It seems like an Uber driver is charged with a violent crime nearly every day. It’s not a stretch—just three days ago, we reported on a driver who was arrested for strangling a college student in a dorm parking lot. Now here we are again.
A 52-year-old Uber driver from Gaithersburg, Maryland has been charged with two counts of first degree attempted murder for trying to shoot police officers with a homemade gun. The driver, Jonathan Hemming, is also facing 17 additional assault, drug and weapons charges. According to WJLA, he has “an extensive criminal record” that includes weapons possession, arson, armed robbery, burglary, vehicle theft and more, yet Mr. Hemming had no problem passing the Uber background check.
The incident occurred last week when Montgomery County officers surrounded Mr. Hemming’s car to arrest him on a bench warrant for multiple drug charges. He allegedly resisted arrest and attempted, but failed, to fire at the heads of two detectives with one of the two weapons police say he had in the vehicle. After placing Mr. Hemming in handcuffs, officers also found a needle cap, a prescription vial, a syringe, rubber tie off straps, live shotgun shells, live handgun rounds, a pill bottle, a metal pill holder, a handcuff key, garden clippers and a pocket knife in his pants pockets. Although police say there were no Uber passengers in the car at the time, it was confirmed that was the vehicle he is assigned to drive for Uber.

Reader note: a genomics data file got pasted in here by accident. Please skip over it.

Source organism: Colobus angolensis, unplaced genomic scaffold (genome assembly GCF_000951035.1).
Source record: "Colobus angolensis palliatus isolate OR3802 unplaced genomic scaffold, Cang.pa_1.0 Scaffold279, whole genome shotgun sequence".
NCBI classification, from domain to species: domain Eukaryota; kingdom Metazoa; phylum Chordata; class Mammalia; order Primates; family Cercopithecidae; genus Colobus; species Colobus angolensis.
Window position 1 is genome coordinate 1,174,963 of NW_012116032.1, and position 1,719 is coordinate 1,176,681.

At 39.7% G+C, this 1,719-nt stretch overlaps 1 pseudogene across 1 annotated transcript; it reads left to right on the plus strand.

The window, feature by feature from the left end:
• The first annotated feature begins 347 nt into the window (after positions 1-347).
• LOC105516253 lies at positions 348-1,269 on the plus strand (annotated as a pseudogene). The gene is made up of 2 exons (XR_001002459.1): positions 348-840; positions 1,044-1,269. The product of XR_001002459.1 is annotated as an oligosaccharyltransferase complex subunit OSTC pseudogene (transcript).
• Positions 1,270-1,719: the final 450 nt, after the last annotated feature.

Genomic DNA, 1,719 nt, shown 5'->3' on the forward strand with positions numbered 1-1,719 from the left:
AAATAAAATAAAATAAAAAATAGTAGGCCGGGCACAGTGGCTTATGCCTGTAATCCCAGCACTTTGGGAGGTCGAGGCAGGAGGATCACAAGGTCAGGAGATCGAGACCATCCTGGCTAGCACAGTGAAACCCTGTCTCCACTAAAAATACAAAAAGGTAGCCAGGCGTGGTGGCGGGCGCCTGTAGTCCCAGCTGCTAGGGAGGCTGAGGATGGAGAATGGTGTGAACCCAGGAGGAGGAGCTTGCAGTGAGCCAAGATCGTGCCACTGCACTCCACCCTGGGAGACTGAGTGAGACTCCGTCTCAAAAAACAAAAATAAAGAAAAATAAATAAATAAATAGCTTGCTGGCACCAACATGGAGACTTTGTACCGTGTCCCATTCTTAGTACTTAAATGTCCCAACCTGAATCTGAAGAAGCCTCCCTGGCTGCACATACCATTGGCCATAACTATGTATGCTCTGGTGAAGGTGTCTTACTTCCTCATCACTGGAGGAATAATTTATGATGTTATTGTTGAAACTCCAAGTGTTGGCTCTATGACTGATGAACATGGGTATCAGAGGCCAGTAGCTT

When asked about Mr. Hemming at an unrelated Uber press conference, spokeswoman Meghan Joyce told ABC7, “I can say that we take this responsibility extraordinarily seriously.”
Again, this raises questions about the legitimacy of Uber’s background checks. Uber does not require its drivers to be fingerprinted, which officials say has led to the hiring of several people who have been convicted of violent crimes. San Francisco District Attorney George Gascón has said that a background check without fingerprints is “completely worthless.” And last month, Uber agreed to pay $10 million to settle allegations by California prosecutors that it misled passengers about the quality of its driver background checks.